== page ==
Effects of Different Therapeutic Modalities on the Clicking Sound and Quantitative Assessment of the Vertical and Lateral Mandibular Movements of Patients with Internal Derangements of the Temporomandibular Joint.


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Eraslan R. , Kilic K. , Zararsiz G.

The International journal of prosthodontics, vol.34, no.34, pp.173-182, 2021 (Journal Indexed in SCI) identifier identifier identifier

  • Publication Type: Article / Article
  • Volume: 34 Issue: 34
  • Publication Date: 2021
  • Doi Number: 10.11607/ijp.6836
  • Title of Journal : The International journal of prosthodontics
  • Page Numbers: pp.173-182

Abstract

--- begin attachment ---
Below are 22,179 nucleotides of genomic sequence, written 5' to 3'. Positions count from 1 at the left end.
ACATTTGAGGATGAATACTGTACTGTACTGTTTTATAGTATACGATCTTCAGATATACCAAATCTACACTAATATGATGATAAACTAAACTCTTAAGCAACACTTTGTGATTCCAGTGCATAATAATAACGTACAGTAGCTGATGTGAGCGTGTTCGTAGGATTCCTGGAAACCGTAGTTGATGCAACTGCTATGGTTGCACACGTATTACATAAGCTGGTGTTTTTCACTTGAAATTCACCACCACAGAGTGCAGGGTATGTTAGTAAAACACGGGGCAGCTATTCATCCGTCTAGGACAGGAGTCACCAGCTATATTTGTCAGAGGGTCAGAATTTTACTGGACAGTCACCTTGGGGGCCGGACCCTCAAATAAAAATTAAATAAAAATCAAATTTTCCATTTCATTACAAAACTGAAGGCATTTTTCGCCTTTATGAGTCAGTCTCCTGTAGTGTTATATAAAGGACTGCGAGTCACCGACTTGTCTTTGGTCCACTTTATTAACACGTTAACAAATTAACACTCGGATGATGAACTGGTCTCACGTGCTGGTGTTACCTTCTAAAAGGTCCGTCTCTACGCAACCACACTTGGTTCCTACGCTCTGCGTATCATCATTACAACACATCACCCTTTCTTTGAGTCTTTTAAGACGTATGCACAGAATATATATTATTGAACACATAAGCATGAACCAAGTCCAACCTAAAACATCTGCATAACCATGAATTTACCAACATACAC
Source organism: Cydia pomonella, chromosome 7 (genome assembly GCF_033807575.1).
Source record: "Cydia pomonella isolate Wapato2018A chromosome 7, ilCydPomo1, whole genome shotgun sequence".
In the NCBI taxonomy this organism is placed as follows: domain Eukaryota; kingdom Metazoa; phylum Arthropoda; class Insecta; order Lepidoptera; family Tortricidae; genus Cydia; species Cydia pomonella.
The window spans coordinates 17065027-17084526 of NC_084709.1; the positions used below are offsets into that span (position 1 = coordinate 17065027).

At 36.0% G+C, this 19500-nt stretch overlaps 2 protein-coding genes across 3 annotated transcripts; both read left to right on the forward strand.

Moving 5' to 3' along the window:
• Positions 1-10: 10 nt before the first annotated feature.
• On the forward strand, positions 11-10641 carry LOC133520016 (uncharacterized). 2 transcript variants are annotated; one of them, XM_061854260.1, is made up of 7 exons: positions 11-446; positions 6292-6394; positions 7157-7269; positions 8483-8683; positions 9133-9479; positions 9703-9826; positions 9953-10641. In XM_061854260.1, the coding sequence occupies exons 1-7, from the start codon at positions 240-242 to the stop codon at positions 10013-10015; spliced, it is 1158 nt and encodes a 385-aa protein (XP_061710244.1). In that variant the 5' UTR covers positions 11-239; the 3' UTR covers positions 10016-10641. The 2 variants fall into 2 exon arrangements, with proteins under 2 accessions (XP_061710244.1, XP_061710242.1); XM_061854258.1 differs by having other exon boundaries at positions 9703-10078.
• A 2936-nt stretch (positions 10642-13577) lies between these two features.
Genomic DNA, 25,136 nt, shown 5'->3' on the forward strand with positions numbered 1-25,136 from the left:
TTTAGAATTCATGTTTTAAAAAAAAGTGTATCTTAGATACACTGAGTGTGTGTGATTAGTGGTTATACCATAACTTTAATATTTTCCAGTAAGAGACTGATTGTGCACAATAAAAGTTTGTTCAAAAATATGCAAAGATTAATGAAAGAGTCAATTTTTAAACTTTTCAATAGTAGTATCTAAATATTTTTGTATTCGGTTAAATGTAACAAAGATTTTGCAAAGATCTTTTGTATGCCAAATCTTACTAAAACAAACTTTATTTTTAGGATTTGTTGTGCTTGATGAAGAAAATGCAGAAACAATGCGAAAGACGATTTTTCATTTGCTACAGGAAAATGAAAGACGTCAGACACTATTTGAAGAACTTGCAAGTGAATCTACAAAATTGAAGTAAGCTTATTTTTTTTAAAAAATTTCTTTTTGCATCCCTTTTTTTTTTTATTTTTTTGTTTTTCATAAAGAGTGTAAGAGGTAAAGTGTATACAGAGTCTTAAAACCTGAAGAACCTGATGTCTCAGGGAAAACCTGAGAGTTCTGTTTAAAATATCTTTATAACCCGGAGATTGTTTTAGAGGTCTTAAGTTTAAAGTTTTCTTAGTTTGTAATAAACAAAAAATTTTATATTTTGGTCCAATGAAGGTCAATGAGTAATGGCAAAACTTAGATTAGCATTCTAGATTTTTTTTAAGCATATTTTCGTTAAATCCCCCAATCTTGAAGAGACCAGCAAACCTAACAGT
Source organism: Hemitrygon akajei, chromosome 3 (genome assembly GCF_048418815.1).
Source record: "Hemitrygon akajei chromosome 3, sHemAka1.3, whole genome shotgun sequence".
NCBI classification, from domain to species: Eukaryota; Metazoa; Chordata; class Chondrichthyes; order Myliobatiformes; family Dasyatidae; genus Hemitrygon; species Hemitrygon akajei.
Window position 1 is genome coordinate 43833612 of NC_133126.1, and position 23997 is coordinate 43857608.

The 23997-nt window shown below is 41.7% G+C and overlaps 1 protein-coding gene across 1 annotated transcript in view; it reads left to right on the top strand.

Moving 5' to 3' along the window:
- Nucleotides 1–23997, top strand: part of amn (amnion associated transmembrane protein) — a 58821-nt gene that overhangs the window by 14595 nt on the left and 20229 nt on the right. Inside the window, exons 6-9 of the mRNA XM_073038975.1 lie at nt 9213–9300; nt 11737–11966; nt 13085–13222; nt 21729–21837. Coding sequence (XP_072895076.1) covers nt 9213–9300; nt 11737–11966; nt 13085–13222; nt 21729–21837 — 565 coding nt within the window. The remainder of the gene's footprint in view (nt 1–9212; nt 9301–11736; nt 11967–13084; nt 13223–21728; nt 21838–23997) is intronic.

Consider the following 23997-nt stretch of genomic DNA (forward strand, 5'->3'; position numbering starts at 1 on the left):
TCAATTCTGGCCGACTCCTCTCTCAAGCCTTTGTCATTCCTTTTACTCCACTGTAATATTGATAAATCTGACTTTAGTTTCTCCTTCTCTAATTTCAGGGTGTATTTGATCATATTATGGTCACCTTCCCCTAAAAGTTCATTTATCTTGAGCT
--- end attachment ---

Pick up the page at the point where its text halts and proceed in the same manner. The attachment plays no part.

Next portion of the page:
Purpose: To compare the efficacy of low-dose laser therapy to that of conservative treatment using two different occlusal splints (stabilization and anterior repositioning splints) in patients with internal derangements of the temporomandibular joint (TMJ). Materials and Methods: The study population consisted of patients with disc displacement with reduction diagnosed according to the Research Diagnostic Criteria for Temporomandibular Disorders (RDC/TMD) Axis I and Axis II. In addition, disc displacement with reduction was confirmed in all patients using TMJ ultrasonography. These tests were conducted for 6 months with an interim control in the third month. The “clicking” sound from the joint on opening and closing the mouth and the extent to which the mouth opened vertically and laterally were assessed. In all, 20 patients received low-dose laser therapy, 20 were treated with a stabilization splint, and 20 were treated with an anterior repositioning splint. In addition, 10 untreated patients were included as a patient control group, and a further 10 healthy subjects were included as a healthy control group. Changes in the condition were assessed based on the results of the RDC/TMD Axis II and with the use of an algometer. Results: The anterior repositioning splint group showed improvement in the “clicking” sound during mouth opening. Lateral movement improved significantly in patients who received laser therapy. In the patient control group, the click disappeared during mouth opening, the algometrically determined pain improved, and the lateral movement increased. There were no statistically significant differences between groups in the improvement of vertical mouth movement or in the clicking sound during mouth closing. Conclusion: Each treatment modality applied in this study separately produced positive results for the clicking sound, restrictions in vertical and lateral movements, and reduction of the pressure pain threshold observed in cases of TMJ irregularity. In conclusion, the decision regarding which treatment modality should be employed can be made based on the patient’s symptoms. However, this study also indicates that TMJ derangements can resolve spontaneously when left untreated.